Sunday History Photo / Person

Submitted: Sunday, Apr 22, 2012 at 07:02
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Kevin Charles Hart was born in Broken Hill, NSW, Australia in 1928. His early years were spent on "Larloona" a sheep station, around 130kms from Broken Hill, learning by correspondence school. He was drawing from a young age, illustrating his homework at seven and progressing steadily in his talent.
A self-taught artist, His preoccupation with art and the Australian outback started early and the young miner worked a double life - toiling during the day and turning to his canvases at night.
In 1960, at the age of 32 he married Raylee June Tonkin, 19, and together they had five children. He continued to paint and took art classes to help formalise his technique. In 1962 he was discovered by Kim Bonython, a gallery owner from Adelaide, and also a speedcar owner/driver in 1950's, so it was then his popularity as an outback artist began to climb.
His creative spirit knew no bounds, experimenting with "performance art" years before it became fashionable; dropping paint from hot air balloons, creating ice sculptures and even using a cannon to distribute paint on his chosen medium.
Perhaps his most famous moment came with a series of television carpet commercials. He continued to experiment with art techniques all his life. Mainly working in oils and acrylics, Pro used any tool or method to achieve the desired outcome for his work.

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Thanks to a good friend Claire Brady for the 2 photo's above.

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He drew upon techniques of layering, chiaroscuro, glazing, scumbling, scratching and Alla prima. Pro was also a sculptor working with welded steel, bronze and ceramics.
In 1976 he was awarded an MBE for his services to art in Australia. In 1982 he received an Honorary Life Membership of Society International Artistique for outstanding artistic achievement. This is granted to only one artist per continent and in 1983 he received an Australian Citizen of the Year Award.
Outside of painting, Pro collected vintage cars and a variety of motorbikes. was an "A" grade pistol shooter, loved music and inventing different kinds of engines and machines.He was the proud owner of a Rodgers electric pipe organ, which was said to be the largest of its kind in Australia.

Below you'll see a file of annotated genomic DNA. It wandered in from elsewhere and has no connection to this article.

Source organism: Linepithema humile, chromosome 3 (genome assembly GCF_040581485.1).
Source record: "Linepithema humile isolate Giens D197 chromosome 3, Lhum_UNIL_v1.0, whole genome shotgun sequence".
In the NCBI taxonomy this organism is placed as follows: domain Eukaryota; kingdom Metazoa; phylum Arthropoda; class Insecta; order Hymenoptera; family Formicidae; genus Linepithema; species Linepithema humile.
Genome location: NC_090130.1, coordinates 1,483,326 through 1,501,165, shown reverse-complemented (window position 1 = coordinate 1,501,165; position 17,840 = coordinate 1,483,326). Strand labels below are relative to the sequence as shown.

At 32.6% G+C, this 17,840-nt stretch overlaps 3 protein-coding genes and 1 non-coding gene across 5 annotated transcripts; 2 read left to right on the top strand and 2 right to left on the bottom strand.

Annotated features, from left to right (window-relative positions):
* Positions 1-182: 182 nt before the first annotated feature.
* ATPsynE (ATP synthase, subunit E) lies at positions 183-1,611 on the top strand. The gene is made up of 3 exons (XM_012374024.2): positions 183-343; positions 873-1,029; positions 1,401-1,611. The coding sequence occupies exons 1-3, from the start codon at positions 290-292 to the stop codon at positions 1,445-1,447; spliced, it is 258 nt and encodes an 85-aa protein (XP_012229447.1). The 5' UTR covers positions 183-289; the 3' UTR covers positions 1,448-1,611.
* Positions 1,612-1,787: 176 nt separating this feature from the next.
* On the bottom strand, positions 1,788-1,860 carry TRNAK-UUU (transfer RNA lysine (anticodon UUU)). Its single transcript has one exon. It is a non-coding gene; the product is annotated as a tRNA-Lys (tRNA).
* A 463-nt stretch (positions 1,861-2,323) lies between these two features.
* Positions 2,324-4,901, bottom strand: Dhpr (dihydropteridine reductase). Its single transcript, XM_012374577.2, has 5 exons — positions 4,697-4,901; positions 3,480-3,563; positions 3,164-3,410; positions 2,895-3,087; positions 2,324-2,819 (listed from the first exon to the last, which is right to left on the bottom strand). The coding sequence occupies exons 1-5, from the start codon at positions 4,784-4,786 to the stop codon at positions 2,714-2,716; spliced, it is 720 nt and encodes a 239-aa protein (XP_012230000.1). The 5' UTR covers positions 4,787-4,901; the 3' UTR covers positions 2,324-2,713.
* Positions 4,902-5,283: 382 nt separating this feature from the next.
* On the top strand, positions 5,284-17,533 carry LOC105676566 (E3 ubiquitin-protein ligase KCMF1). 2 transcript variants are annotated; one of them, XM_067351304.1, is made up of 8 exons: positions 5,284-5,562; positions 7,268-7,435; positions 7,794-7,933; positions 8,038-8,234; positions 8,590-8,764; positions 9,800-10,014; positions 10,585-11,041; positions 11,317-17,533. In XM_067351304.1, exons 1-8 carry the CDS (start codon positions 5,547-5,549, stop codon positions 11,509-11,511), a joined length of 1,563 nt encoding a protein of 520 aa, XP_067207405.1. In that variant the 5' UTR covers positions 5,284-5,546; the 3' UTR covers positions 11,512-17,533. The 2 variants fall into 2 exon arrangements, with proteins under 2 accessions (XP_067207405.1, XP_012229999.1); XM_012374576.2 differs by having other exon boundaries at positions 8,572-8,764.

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He was a fervent opponent of gun laws in Australia, maintaining that everyone had a right to take it like a man. He once suggested that members of the Australian Labor Party and the Greens be thrown aboard a canoe in the middle of the Tasman Sea, with nothing more than a broken oar and rusted compass.
In December 2005 Pro was diagnosed with motor neurone disease.
March 28, 2006 at 11:24AM Pro Hart died at his home in Broken Hill NSW.



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Reply By: daz (SA) - Sunday, Apr 22, 2012 at 08:27

Sunday, Apr 22, 2012 at 08:27
Well done Doug A good read,
Pro probably would have won an eccentric award if they were ever presented.
Daz
AnswerID: 483809

Reply By: Fred G NSW - Sunday, Apr 22, 2012 at 09:22

Sunday, Apr 22, 2012 at 09:22
One the more unique experiences I have had in the outback, was spending a few hours touring the Pro Hart Gallery in Broken Hill a couple of years ago. Should not be missed if in the area. I have one of his famous outback scenes in the form of a jig-saw puzzle, available at the gallery.
The detailed work on his RR is just amazing.

Fred
AnswerID: 483813

Reply By: Off-track - Sunday, Apr 22, 2012 at 13:25

Sunday, Apr 22, 2012 at 13:25
Another good one Doug.

An additional side bit from Wiki;

He was nicknamed "Professor" (hence "Pro") during his younger days, when he was known as an inventor.
AnswerID: 483831

Reply By: Ron N - Sunday, Apr 22, 2012 at 23:02

Sunday, Apr 22, 2012 at 23:02
Doug - Good info, interesting subject. Now you've got me scrambling to find out what chiaroscuro, scumbling, and Alla prima all are.

Sad to hear he died from MND. Horrible, horrible disease. Pray you never suffer from it. Pro Hart was relatively lucky, in that he died quickly from it.

I had a mate from the workshop adjoining mine, die from MND. It took him 12 yrs to die. First signs were slurred speech, then he just went downhill from there, ended up in a wheelchair, unable to even lift his arms, with his wife spoon-feeding him.

On a death sentence, but couldn't die quickly, or indulge in termination to end his misery.
He had life insurance, but had to die of "natural causes" or effects of disease, before his wife could get any money.
As a result, they had to endure poverty for a decade before he died. No-one should have to endure what John went through.

Cheers - Ron.
AnswerID: 483876

Reply By: Member - Dunworkin (WA) - Tuesday, Apr 24, 2012 at 00:23

Tuesday, Apr 24, 2012 at 00:23
Very interesting read, thanks once again Doug.....


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